- How do I learn to swim on an interval set?
Learning to swim intervals is an important step to making your swim workouts more effective. Instead of simply swimming a certain yardage or time with no breaks, using intervals can help you improve faster with less monotony. The first step to learning to swim intervals is getting to know the pace clock at the pool. A pace clock has a sweeping second hand or a digital readout that counts up. It is usually a large clock so that you can see it from either side of the pool. Watching that clock will allow you to swim on specific intervals.
There are two types of interval sets. In the first, example the workout is prescribed pace with a predetermined rest interval. In the second example, the interval pace has a bit more variability which determines your rest interval. Let’s see how these play out in a swim set.
200 Swim @ moderate pace (RPE 7)(R:20)
50 Easy (R:10)
200 Swim @ moderate pace (RPE 7) (R:20)
50 Easy (R:10)
4 x 50 @ hard pace (RPE 9) (R:15)For your swim workout, you will do the first part by swimming 200 yards a moderate pace. Start the 200 by the clock, at the top of a minute for convenience. It’s easy to start your 200 on the minute, but each time you return to the wall you need to check the clock to make sure you are on an even pace. Once you reach 200, your workout calls for 20 seconds of rest. Watch the clock and make a mental note of where you are on the clock when 20 seconds is up and you start your next set, which is 50 yards at an easy pace. Once you rest 10 seconds after the 50 yards, it’s time to start another 200 at moderate. You can’t choose when to start this set, so you must start while making a mental note of the time on the pace clock and do the math for where you should be when you return to the wall to stay on pace.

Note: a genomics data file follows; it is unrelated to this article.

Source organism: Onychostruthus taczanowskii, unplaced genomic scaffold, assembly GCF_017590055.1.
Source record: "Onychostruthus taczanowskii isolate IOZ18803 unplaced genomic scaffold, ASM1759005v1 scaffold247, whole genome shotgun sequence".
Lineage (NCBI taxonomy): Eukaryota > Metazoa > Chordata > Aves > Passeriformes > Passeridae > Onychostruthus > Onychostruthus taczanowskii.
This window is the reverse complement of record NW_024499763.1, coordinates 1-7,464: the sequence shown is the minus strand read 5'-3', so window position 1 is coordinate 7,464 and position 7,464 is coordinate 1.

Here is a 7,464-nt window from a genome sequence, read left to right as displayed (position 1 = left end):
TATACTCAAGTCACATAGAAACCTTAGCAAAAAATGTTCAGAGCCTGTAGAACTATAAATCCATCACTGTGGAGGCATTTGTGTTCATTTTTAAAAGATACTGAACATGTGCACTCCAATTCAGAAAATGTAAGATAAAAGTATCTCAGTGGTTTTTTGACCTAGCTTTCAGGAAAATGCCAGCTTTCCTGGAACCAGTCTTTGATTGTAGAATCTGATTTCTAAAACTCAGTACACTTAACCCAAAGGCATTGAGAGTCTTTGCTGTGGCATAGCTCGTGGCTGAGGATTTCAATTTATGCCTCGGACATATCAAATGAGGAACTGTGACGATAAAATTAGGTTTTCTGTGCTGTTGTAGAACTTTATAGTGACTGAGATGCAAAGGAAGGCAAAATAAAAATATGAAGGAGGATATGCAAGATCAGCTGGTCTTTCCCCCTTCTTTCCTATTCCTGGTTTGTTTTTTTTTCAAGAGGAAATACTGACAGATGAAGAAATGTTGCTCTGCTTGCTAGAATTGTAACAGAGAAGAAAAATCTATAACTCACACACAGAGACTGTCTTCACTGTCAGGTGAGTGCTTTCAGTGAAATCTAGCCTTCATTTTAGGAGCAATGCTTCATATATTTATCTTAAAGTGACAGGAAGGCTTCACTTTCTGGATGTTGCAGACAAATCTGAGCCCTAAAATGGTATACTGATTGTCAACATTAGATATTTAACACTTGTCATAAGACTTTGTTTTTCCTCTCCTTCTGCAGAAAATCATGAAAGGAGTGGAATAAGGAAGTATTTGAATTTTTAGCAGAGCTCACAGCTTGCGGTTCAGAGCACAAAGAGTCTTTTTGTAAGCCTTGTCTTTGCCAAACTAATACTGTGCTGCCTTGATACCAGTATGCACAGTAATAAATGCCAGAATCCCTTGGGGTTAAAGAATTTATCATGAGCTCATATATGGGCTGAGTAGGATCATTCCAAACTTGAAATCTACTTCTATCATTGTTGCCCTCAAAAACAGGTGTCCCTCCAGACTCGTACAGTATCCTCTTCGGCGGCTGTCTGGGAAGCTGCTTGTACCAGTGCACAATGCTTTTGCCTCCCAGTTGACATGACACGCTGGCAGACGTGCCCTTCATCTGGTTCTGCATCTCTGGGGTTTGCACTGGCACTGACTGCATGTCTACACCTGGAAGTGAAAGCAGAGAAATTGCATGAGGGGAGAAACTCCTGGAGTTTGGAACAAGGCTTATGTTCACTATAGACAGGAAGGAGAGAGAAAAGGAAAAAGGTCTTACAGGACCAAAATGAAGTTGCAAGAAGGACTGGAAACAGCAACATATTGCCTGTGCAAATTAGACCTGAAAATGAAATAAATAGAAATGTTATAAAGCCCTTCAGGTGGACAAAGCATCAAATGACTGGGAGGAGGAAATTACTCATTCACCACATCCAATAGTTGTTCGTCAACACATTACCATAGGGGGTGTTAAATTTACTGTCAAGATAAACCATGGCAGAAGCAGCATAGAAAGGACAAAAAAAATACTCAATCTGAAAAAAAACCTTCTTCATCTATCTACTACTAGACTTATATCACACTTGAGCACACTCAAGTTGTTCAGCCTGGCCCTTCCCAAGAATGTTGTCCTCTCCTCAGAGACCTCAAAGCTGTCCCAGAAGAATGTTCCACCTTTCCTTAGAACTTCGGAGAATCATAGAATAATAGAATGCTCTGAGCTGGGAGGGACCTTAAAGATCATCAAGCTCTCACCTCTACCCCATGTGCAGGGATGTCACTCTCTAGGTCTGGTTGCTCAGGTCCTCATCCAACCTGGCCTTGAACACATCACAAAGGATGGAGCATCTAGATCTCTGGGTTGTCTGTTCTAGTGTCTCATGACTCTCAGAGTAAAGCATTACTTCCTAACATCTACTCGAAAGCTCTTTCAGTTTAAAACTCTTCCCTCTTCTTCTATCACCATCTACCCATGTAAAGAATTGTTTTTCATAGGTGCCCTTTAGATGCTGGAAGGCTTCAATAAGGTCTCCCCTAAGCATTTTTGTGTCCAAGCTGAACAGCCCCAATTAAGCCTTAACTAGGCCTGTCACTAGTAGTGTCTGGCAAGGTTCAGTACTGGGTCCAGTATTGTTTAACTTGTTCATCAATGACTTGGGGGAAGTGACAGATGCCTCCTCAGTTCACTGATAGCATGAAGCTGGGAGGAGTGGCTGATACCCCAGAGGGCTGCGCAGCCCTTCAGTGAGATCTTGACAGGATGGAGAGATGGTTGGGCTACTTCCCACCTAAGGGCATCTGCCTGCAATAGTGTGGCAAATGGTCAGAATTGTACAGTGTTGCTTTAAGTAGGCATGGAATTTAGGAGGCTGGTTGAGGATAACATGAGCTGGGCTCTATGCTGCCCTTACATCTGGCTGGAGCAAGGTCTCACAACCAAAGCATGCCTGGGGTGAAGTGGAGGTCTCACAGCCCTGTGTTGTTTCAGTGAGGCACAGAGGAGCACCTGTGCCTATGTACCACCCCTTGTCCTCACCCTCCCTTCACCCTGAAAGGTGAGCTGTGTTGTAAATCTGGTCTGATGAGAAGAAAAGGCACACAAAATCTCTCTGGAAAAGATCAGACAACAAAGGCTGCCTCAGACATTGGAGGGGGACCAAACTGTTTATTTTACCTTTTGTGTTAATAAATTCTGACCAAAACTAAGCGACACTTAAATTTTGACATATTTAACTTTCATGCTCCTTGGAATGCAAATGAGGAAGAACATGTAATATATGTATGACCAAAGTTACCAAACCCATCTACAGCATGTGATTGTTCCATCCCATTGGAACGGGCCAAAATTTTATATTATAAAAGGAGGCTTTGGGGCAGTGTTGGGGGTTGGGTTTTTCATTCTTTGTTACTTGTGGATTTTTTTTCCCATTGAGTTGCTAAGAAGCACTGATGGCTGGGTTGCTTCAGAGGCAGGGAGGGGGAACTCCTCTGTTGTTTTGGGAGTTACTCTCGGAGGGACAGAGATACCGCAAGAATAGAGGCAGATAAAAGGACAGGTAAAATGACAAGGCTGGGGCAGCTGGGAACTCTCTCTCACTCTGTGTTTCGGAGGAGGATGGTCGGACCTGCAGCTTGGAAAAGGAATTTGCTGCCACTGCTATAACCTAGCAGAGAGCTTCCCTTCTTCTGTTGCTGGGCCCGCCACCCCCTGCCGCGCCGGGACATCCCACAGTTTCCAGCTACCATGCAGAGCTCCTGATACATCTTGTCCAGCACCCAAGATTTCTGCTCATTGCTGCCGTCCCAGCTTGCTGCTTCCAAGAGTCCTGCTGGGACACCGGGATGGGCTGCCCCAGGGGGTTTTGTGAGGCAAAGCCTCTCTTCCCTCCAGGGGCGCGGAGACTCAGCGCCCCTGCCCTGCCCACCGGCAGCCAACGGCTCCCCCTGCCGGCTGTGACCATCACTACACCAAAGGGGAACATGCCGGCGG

- You typically see workouts written this way in a masters or swim class. In this case, ideally your lane of swimmers will be of a similar speed. In this case, you will swim each 100 in such a way that it gives you enough rest (ideally 5-10s) to begin the next rep on the 1:45. So use the pool clock to your advantage. If you leave on the :45, you next interval begins on the :30 (for digital clocks take the time and add 1:45). The following interval will be on the :15. And so on. If you weren’t prescribed a particular interval set, find one that is attainable yet challenges you.
- I am always bonking on my long rides while my friends seem to keep riding. What is the secret that I don’t know?
The secret is that your friends are doing their workout, and so are you. You shouldn’t be doing your friend’s workouts, you should be doing your workout. We know how great it is to exercise with friends – we make a living out of helping people do just that! But there is a down side to always training with other people, and it’s that you are never really focusing on your own individual needs as an athlete. If you are with a group of people, you will gravitate to the mean. The slowest people will be really pushed to keep up, the fastest people will be cruising, and the people in the middle will worry that they are slowing down the fast people and dropping the slower people.
If you are too wrapped up in the dynamics of training with a group, you probably aren’t paying close attention to what your body is telling you. You may be forgetting to eat and drink because you are trying so hard to catch up to the group. They get to stop and wait for you but as soon as you catch up everyone takes off again! Make sure you are eating and drinking enough.
Bonking is almost always a matter of running out of fuel (glycogen). If you are eating a gel, drinking a sports drink, or using some other kind of sports nutrition product every 30-45 minutes during long rides and runs, you should be able to finish without bonking, AS LONG AS YOU ARE DOING YOUR WORKOUT. If you are doing your friend’s workout that is 15% longer than you have ever gone, expect your fitness to reflect that and save your group workouts for your easier efforts during the week.